2. I seldom make my appeal for U.S. metrication by seeking the assistance of scientists. Regardless of the magazine title, all of measurement is POPULAR science. All people are not scientists, but all people do occasionally invoke science for daily living, and, at the risk of being called a Jack Chick style proselytizer again (I once was called that when I last said this),, science is involved in measurement.. was it Jefferson who said that measurement is one of the “necessaries of life?” One does have to be a pee-aytche dee’d, white coated Dr. Frankenstein or Dr. Sabin or Dr. Asimov to be a measurer. One only has to be curious about determining quantities. and that could be on an Iowa pharm or in a Texas pharmacy. The metric system is THE MOST POPULAR measurement system in human history. Let America pursue such popular measurement.

    I LOVE THAT 3400 mm label–what a popular sight that could be along the fruited plain!

  3. If only you would have told that attorney, that the tens of thousands of Windmills you had seen across Iowa were designed, engineered, produced and service using the metric system. This technology is a testament to the greatness of the metric system, meaning that the people who use these windmills for their electrical needs are not involved in any part of the process of their existence.

    The money that is used to produce the windmills goes to a metric country and not only does a metric product blanket the landscape of Iowa, the means to transport the parts to its final resting place states clear as the nose on our faces its dimension in millimetres.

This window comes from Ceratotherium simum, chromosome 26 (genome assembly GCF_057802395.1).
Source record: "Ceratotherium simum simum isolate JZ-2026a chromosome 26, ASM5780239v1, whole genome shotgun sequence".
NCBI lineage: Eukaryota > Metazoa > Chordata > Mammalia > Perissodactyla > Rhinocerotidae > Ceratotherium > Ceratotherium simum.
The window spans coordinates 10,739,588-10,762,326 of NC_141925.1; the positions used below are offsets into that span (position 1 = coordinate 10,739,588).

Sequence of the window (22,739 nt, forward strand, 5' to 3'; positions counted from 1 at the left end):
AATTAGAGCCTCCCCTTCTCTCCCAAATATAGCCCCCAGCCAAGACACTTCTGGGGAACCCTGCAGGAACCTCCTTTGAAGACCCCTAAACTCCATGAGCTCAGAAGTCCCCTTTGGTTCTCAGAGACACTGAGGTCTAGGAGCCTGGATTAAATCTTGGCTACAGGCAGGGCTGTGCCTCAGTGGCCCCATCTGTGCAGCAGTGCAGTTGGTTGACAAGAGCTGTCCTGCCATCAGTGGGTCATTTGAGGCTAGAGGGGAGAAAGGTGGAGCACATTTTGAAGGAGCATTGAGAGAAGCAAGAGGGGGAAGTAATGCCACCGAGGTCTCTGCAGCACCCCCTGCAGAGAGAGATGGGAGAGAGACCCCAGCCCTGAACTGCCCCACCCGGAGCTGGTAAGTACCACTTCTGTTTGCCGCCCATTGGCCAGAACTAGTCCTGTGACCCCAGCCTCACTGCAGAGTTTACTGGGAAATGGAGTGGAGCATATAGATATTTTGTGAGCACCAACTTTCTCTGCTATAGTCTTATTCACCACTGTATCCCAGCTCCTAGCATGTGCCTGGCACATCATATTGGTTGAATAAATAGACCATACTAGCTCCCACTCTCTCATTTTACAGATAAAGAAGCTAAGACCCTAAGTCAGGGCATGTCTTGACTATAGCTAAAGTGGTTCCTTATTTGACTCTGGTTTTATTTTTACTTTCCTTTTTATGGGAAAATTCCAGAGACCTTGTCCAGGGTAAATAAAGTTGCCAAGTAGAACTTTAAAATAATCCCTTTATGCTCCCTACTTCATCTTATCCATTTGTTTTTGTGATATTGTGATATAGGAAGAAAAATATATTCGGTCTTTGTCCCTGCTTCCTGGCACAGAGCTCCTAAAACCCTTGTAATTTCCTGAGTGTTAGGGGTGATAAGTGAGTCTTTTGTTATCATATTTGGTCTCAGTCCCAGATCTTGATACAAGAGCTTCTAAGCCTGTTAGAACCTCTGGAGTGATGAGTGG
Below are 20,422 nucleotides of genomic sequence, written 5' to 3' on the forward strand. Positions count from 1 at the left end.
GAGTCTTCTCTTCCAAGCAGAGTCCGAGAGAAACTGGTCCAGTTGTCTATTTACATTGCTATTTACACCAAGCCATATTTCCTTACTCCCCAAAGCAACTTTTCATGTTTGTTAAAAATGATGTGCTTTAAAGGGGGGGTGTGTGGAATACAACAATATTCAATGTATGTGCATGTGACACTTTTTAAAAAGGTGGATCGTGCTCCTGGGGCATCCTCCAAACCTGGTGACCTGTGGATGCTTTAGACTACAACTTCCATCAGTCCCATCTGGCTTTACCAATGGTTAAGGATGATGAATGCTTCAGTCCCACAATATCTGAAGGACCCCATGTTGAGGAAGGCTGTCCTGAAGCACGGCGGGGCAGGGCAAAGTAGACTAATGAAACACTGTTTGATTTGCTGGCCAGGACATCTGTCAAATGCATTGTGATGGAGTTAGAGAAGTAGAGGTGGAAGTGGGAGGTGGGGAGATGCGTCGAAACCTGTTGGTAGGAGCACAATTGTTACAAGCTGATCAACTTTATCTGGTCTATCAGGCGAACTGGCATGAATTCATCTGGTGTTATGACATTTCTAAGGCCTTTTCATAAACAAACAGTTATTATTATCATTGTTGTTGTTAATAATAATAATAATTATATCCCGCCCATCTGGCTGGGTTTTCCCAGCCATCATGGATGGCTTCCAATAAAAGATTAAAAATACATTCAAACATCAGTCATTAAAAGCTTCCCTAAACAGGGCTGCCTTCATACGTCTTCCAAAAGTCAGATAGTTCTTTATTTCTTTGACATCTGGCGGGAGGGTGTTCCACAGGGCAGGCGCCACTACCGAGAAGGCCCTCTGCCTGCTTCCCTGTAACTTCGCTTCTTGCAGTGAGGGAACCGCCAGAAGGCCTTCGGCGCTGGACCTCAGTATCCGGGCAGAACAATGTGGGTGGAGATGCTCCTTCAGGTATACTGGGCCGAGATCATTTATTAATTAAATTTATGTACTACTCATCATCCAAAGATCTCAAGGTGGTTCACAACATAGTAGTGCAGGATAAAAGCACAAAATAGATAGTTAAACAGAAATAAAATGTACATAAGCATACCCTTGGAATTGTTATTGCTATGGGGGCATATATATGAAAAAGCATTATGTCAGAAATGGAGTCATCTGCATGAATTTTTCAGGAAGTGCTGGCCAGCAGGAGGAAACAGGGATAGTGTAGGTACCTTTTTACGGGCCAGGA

I’m sure that many people do notice it and it hits them like a nail on the head that the metric system is here in the US at their expense. Their resistance gains them nothing.

  4. I use both systems constantly. Converting between is not difficult, though if precision is needed I use a calculator and additional digits to the right of the decimal point.

    Just the same, metric annoys me no end. Metric bears no natural and obvious connection to anything I can touch, feel, see or experience in daily life. Were it deliberately scaled with zeros to the right of the decimal point in conversions, perhaps it wouldn’t be such a nuisance. But 0.621? Or 25.4? Or 0.621? Who cooks up a newfangled measurement system without paying due attention to the ease of connecting it to the old one?

    A mile is easy. Have walked vast quantities of miles and I know them well. But a kilometer is not easy. Being neither half a mile nor two thirds. It is all of 0.621 miles, of which my feet can find no natural sensation other than “Nope, not there yet”.

    This is a level of imprecision I find personally intolerable. Sloppy it all is, damned sloppy.

    • Oh, darn it, I missed 39.37… one of my least favorites … **SIGH**

    • See:

      The Metric System for MacGyver

      Building a Metric Shed

      Metamorphosis and Millimeters

      From the current blog Metric Wishcraft:

      The metric system is very “body friendly.” a long pace is almost exactly a meter (1000 mm). I’ve done this and checked buildings with a laser. The dimensions are remarkably close. The distance between a person’s nose and the tips of their fingers is about a meter. The width of a male hand, Marciano’s hobby horse measurement poster unit, is generally 100 mm. So is the length of many index fingers. The width of a pinky fingernail is about 10 mm.